When can I have my foot back?
January 28, 2008 5:01 PM   Subscribe

How long will I be in excruciating pain?

I went a little overboard on the treadmill at the gym and now I have plantar's fasciitis in my left foot. It fuckin' hurts real bad, and I'm going to go crazy if I can't run, especially in the winter. (I don't think I'll even be able to ride a bike, and swimming gives me a massive headache.) Plus, I live alone so being on crutches is a huge pain.

I'm looking for a few data points from anyone who's been through this -- how long before you could walk/run again? How susceptible is a reoccurence? I'm obviously going to be much more careful from now on.
posted by Camofrog to Sports, Hobbies, & Recreation (20 answers total) 6 users marked this as a favorite
Relax....and start stretching your foot. (Technically, your calf muscle.) And get one of those foot gel pads from Dr Scholls.

And for next time, don't use the incline on the treadmill as that aggravates things.

(Does your gym have spin classes? Might be worth a try.)
posted by konolia at 5:06 PM on January 28, 2008

Definitely stretch your foot, flexing and pointing, before you get out of bed every day. Unbelievable how much that helps!

I've had it short-term, where it went away in a few days (don't know why), and long-term (I had actually had a bone break in my foot that time, though). The main thing is to stretch and, as konolia says, try to find insoles that help you with your pain. Sometimes you can even get a prescription for custom insoles for your shoes.

I'm sorry, I know it really is frustrating, and it will be a while (could be weeks) before you can run, though you should be able to ride a bike soon.
posted by misha at 5:32 PM on January 28, 2008

Best answer: I developed plantar fasciitis for the first time about two years ago. Here's what has worked for me:

Stretching calves and ankles before even getting out of bed in the morning.
Stretch several more times during the day.
Superfeet insoles.
Wear supportive shoes (this kills my high heel leather look).
Don't walk around barefoot ever (this also sucks).

I had about ten months of morning pain, and then some months of major relief. However, I've recently had a recurrence (damned tall boots), and need to take my own advice.
posted by vers at 5:34 PM on January 28, 2008

I've suffered it. The only thing that allowed me to keep running was physical therapy. When I stopped going to physical therapy I had to start swimming and biking to stay in shape.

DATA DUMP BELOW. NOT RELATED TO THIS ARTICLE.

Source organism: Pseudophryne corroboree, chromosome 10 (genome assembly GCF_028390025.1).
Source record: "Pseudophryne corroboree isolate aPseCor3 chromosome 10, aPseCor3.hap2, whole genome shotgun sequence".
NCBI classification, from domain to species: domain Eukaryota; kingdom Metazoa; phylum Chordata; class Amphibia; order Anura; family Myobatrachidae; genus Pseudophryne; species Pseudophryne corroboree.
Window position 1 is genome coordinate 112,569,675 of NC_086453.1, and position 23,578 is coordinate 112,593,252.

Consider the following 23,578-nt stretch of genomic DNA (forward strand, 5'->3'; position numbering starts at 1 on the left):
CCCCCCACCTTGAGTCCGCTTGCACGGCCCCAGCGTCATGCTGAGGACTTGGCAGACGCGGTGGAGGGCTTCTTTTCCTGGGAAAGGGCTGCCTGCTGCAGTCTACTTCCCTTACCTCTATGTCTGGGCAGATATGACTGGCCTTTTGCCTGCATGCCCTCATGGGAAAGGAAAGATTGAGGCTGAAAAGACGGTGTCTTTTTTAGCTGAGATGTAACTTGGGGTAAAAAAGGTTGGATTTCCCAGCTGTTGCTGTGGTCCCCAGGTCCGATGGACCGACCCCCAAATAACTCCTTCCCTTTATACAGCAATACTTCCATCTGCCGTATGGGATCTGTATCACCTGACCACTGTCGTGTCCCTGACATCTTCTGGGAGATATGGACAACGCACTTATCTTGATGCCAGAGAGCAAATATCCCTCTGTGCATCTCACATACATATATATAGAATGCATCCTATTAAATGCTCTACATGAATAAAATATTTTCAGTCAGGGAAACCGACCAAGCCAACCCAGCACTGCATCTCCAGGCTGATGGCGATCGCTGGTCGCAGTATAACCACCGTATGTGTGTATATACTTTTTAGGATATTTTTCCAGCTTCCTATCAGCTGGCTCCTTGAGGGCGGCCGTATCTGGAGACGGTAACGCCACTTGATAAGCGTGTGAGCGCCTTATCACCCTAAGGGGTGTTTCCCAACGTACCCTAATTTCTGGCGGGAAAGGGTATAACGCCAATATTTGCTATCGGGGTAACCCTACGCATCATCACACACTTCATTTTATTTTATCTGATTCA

posted by Packy_1962 at 5:39 PM on January 28, 2008

Best answer: I developed fairly bad PF in the fall of 2005 that I neglected for several weeks because I was so busy moving into a new house. It took 3 months of physiotherapy and home stretching to recover.

If your case is so bad that you need crutches to walk, you're dinged up something fierce. Most cases resolve within two months, according to this site, but your case sounds severe. What estimates have your doctor and physiotherapist given you?

You are getting physiotherapy, right? RIGHT? Yes, NSAIDs, ice and stretches that you can do on your own are a necessary part of recovery. You may find a cortisone shot from your doctor may ease the pain (although the shot itself is pretty nasty, from what I hear). You may need to use a splint at night to keep your foot in the correct position. You may need to have your gait analyzed and orthotics made so you can minimize the chances of a recurrence.

But you need to have what feel like "knots" in your fascia worked out by a physiotherapist one or more times a week, and you need to learn how to massage your foot effectively in between physiotherapy sessions. My physiotherapist used her terrifyingly strong thumbs to make me squirm and yelp as she worked on my left foot, then switched to a simple little rubber-headed reflex hammer. The pain was 7-8 on a scale of 10 when she started, but within a couple of weeks of using the Hammer of Sore (her nickname, not mine), she could put a lot of effort into torturing my foot with the pain barely registering as a 1-2.